Get started

I sell the above benefits of having an online presence, and promote what I can do for a company or tourist commission—and back it up with evidence.

For example, I’ve turned up to travel exhibitions in my town because there are usually tourism commission and other travel industry stands there. Then I start talking to someone at the stand, as they’re usually a public relations employee. This is how I scored one of my press trips.

Also, I use business cards and hand them out as they’re relatively cheap, and I’ve found they’re a great icebreaker.

On the press trip itself

I’ve often been the only travel blogger for most of the press trips I’ve been on—and that means I can be a writer, photographer, and video production person all at the same time!

However, the trips provide exposure to other travel-related contacts, which expands my network and opens up more opportunities—ironically—in traditional media! I’ve also received great feedback from these guys about how video can capture a travel experience so well.

Be proactive and follow up

I have followed up all of these press trips with a report that details the Internet traffic my reports have attracted, video views achieved, and Google Keyword positions for the organization that paid for my trip. Along with this information I include traffic strategies the organization might like to consider, such as Search Engine Optimisation (SEO), Social Media (Twitter, Facebook, Stumbleupon etc.), and so on. This all builds up a body of evidence for my clients, and an even strong track record for me.

Your blog is your advantage

Having an online presence can give you a number of huge advantages over traditional media.

I feel that the biggest advantage is that the Internet is quantifiable. You can provide clients or trip sponsors with traffic statistics, information on where traffic comes from, and even data on how long visitors stay on your site.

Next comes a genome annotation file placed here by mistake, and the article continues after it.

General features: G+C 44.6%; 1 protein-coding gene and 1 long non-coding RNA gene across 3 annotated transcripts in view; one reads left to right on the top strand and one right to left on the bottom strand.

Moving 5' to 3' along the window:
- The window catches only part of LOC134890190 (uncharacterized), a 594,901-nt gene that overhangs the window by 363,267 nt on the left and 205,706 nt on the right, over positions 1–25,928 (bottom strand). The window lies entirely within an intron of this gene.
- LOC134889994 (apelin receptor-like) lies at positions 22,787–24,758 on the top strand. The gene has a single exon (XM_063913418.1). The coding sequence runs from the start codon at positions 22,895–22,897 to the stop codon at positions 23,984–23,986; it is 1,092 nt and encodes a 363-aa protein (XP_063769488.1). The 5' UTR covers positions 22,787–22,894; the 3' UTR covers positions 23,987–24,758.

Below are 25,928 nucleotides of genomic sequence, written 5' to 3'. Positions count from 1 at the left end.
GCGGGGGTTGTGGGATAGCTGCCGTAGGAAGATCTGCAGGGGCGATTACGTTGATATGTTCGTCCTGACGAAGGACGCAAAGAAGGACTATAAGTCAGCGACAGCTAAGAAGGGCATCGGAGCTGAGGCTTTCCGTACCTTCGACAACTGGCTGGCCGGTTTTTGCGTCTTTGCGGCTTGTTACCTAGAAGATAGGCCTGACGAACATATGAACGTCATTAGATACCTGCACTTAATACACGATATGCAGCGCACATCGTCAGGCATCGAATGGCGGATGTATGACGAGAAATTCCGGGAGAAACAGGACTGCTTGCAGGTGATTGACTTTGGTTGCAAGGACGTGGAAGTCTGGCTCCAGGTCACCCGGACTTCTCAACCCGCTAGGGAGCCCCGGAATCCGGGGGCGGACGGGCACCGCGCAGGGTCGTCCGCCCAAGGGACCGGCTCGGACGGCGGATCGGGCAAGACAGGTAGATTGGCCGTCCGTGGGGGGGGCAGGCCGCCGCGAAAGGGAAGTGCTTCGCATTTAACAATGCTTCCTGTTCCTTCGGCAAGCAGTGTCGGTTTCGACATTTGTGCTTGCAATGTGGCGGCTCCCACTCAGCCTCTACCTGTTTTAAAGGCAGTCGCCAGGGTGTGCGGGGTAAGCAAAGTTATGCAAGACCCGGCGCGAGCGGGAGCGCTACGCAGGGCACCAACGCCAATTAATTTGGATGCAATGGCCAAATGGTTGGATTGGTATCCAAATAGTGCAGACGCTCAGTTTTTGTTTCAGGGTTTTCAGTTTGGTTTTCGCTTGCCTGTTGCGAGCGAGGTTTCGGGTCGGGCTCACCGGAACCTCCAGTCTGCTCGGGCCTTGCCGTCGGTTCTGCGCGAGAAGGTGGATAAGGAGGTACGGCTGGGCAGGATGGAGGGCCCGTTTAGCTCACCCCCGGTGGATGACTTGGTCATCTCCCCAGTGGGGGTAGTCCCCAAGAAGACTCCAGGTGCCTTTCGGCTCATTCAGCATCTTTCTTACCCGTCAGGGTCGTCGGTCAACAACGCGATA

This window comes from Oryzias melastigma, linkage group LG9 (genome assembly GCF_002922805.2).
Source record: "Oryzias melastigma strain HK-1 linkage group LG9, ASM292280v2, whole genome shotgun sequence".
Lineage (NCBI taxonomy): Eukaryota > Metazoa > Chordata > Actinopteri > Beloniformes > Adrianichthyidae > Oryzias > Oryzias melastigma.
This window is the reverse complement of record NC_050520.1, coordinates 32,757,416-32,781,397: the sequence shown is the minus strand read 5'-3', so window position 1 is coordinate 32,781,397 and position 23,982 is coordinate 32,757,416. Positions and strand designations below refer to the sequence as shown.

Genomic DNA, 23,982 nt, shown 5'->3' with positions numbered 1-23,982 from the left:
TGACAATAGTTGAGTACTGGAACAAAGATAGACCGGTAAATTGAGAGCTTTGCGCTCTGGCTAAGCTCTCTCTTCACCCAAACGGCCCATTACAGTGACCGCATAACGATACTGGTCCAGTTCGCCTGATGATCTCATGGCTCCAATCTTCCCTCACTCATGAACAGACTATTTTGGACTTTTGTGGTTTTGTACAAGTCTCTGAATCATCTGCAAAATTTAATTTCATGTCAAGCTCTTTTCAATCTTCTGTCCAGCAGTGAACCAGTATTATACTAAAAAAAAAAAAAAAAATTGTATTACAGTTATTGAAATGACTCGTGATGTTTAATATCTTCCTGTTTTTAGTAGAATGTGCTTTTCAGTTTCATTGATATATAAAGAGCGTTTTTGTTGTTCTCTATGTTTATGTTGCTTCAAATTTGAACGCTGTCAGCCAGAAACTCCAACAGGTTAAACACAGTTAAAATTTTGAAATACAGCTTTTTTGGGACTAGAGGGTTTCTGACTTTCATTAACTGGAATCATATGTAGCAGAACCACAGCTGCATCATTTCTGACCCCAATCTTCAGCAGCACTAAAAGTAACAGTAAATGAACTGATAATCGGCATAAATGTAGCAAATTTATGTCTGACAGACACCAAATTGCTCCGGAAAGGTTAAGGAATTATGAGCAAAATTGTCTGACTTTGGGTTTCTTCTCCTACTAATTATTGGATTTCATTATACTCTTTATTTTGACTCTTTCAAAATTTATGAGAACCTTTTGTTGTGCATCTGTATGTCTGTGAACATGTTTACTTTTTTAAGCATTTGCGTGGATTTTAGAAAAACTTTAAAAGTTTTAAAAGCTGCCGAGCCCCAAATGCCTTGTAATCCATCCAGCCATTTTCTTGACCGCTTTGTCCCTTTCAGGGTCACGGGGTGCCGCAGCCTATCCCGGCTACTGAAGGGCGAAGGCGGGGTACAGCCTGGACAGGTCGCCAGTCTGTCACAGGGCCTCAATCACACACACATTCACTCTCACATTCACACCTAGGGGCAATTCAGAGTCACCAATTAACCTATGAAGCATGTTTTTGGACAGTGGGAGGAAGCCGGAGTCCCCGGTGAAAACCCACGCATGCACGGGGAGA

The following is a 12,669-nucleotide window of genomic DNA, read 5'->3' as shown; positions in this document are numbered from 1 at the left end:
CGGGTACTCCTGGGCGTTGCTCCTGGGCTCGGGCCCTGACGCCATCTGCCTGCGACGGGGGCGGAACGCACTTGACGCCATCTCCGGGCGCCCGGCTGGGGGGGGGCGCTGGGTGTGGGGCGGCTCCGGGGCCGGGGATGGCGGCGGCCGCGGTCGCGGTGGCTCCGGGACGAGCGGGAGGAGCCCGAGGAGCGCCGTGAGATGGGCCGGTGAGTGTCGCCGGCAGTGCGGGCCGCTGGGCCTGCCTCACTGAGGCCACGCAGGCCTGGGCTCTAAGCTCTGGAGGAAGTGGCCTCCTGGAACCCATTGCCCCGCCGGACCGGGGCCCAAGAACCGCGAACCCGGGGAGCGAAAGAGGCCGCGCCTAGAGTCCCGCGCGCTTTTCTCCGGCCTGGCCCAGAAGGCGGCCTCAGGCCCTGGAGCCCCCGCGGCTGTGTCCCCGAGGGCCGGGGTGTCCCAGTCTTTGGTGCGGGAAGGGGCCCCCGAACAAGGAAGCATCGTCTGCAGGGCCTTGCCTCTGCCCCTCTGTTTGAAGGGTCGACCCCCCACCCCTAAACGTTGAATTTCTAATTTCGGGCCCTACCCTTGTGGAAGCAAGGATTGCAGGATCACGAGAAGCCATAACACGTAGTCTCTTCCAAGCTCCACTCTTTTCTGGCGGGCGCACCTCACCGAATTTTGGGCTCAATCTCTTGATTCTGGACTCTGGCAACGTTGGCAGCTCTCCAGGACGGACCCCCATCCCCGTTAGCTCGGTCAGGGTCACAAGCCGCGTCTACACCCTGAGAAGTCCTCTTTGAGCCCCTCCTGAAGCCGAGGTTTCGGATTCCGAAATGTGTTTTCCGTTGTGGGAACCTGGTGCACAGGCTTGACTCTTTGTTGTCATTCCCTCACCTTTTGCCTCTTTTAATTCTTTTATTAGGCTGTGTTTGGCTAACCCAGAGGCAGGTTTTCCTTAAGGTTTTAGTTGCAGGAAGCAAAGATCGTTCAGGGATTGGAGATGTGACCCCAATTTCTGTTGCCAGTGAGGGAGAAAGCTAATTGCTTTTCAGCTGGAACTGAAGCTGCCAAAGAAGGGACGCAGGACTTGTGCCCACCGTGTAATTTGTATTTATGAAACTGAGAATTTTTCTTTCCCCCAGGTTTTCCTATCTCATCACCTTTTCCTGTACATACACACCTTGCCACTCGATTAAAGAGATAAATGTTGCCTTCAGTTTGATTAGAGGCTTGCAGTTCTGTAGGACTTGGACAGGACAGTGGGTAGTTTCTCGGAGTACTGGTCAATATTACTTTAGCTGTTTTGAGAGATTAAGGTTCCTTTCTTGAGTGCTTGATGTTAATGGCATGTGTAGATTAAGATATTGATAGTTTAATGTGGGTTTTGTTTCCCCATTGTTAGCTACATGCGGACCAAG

Getting on the first press trip is the hardest. But if you can demonstrate a track record of attracting targeted Internet traffic beforehand, your chances of scoring that first one will be much higher. And once you have that track record, you’ll be invited on more press trips! This is how your blog can create opportunities that lead to free travel.

If you’ve managed to score free travel thanks to your blog, what other tips can you add?

Anthony writes about the funny, offbeat and downright weird aspects of world travel today. For more information, you can visit his Facebook Page or sign up for his RSS Feed.

8 Tips To Launch Successful Challenges at Your Blog

This guest post is by Celestine Chua of The Personal Excellence Blog.

Earlier this year, I launched a challenge called 30 Days To Live a Better Life (30DLBL) on my blog. This is a 30-day challenge where participants complete one task a day, for 30 days in the month, that will help them live a better life. When I created 30DLBL, it was breath of fresh air—I’d not seen any such personal development challenges around at the time, and it was fun to do something different rather than just write articles every week. I was very excited about my challenge, and thought I’d probably get about 100 people joining in, or 200 people max.